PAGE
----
Boston Chapter 12: Pachyderms Gone Wild

I didn’t expect the elephants.

The day with figmentj was quite lovely, featuring strolls through Boston Commons and antique naval mines and Christian hair metal and frightening clocks with plastic women in chains and all manner of other parts of the general Boston experience. We ended it by watching the sun set over the river by Harvard square, the peaceful tranquility of the flame-touched sky broken only by the screams of the boating-slaves rowing along the river under the gentle exhortation of scourge and lash:

But all such things must come to an end. Eventually, it was time to head back to Claire’s to help her get settled in to her new digs with all her various and sundry possessions, including her rather fetching Viking helmet, before sailing through the air in a magic metal tube back to Portland.

I am sad to say, Gentle Readers, that once again I failed to seize the opportunity to photograph Viking kazoo porn. I did, however, assist in the moving of many heavy mass-bearing objects up many flights of stairs, which, while undoubtedly not as great an accomplishment as photographing Viking kazoo porn, is an accomplishment nonetheless.

The next morning, Claire had to be on campus early for a meeting of some sort or another, where her indoctrination into the ways of life at Tufts University would begin. I had resolved to seize the morning and make the best possible use of it by remaining asleep while she got up to head to campus. I had resolved to head there myself, at a much more reasonable hour, as I am generally a much more reasonable man than those who profane the early hours with wakefulness, and to meet Claire there when her indoctrination session had concluded.

I didn’t, as I have mentioned, expect the elephants.

Tufts University is not, by the strictest definition, a clown college. Indeed, it excels in the pursuit of many intellectual endeavors unrelated to clowns. Its history, however, is tightly woven with that of the clown, as one of its earliest benefactors (and a source of much if its early funding) was none other than Pt. T. Barnum of “There’s a sucker born every minute” fame. He made his considerable living, though presumably not his endowments, on the back of that maxim.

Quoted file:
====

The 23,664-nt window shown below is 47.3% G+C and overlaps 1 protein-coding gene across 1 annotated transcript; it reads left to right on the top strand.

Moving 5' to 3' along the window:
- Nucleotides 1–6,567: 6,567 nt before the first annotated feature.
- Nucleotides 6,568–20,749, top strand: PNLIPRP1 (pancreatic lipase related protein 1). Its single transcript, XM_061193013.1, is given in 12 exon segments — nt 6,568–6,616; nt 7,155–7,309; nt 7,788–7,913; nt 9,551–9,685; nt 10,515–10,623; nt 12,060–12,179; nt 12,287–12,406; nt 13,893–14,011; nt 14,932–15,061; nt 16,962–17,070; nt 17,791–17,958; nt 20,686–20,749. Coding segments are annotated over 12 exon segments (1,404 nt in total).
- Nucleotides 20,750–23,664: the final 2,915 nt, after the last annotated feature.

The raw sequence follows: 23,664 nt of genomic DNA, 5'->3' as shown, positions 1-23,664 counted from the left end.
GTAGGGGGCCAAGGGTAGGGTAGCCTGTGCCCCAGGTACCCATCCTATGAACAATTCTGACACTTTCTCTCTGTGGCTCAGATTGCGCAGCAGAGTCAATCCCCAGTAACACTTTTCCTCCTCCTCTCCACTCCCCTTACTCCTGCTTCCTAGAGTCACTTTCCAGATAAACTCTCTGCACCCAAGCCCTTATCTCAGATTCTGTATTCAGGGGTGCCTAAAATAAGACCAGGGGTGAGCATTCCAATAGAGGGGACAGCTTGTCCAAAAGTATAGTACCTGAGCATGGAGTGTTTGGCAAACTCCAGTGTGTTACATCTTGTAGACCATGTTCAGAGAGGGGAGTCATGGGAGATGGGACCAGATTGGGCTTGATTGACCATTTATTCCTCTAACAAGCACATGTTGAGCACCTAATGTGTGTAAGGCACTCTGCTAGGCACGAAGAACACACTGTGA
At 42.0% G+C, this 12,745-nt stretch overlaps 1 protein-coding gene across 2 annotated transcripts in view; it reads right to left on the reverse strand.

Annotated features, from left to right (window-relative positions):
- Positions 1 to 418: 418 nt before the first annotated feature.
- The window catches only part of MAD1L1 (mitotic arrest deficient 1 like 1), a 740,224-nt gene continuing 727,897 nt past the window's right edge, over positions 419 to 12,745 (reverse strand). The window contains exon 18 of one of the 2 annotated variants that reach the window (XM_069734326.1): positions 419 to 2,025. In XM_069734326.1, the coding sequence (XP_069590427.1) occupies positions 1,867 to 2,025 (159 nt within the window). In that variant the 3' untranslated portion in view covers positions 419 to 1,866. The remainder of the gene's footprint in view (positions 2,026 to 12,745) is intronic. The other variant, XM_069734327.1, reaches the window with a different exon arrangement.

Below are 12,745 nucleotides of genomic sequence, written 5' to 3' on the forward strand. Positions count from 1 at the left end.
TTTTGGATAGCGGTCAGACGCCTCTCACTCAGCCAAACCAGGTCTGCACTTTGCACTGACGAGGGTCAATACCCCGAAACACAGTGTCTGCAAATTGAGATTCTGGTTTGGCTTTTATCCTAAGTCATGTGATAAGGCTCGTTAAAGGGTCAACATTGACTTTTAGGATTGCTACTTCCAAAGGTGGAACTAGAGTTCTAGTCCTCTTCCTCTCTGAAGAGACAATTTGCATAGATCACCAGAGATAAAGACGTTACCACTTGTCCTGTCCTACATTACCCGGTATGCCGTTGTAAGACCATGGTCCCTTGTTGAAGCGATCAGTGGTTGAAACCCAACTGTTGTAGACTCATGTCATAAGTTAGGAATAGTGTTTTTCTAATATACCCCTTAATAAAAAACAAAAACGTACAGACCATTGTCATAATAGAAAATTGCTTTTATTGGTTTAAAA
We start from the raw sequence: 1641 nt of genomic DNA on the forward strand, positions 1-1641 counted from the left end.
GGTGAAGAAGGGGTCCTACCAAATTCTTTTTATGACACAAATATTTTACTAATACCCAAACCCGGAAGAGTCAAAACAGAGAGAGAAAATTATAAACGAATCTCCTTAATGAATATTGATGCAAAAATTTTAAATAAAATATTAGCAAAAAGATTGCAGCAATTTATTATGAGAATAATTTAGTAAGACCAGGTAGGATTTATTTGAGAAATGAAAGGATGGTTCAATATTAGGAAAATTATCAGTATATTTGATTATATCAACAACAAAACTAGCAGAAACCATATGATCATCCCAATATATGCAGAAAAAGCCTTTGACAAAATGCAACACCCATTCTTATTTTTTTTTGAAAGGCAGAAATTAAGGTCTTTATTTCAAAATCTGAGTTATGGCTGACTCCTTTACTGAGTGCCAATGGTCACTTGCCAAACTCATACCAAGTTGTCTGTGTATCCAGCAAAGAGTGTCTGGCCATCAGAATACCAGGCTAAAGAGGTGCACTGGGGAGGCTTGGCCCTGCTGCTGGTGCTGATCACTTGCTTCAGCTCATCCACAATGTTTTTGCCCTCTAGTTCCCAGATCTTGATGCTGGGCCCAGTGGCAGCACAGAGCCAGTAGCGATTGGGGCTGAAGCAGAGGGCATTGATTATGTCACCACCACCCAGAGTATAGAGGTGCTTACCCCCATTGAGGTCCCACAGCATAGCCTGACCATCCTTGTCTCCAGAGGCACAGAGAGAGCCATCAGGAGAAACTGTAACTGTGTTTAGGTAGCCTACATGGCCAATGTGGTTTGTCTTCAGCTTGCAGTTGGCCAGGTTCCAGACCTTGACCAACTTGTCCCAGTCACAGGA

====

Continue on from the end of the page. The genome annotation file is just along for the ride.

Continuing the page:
In 1889, Barnum, when asked by the university’s trustees what he could do to help support the institution in a time of great need, donated the stuffed and mounted hide of one of his most beloved circus animals, Jumbo the Elephant, to the school. There is a parallel to this take in the Islamic story of the archangel Gabriel, who gifted the patriarch Abraham with an enormous stone called the Caaba which later became the object toward which Muslims now bow when they pray, when (as Ambrose Bierce observed) the patriarch had perhaps asked for a loaf of bread.

Just as the Caaba has exerted a magnetic influence on the Islamic tradition ever since, so has Jumbo the elephant had a similar effect on Tufts University, which might have taken its name from the small tuft of coarse fur that adorns the end of an elephant’s tail. The stuffed and mounted elephant was subsequently destroyed in a fire, or so the legend goes, and every bit of it was lost except for the tuft at the end of the tail. The symbolic meaning of this will be left as an exercise to the reader.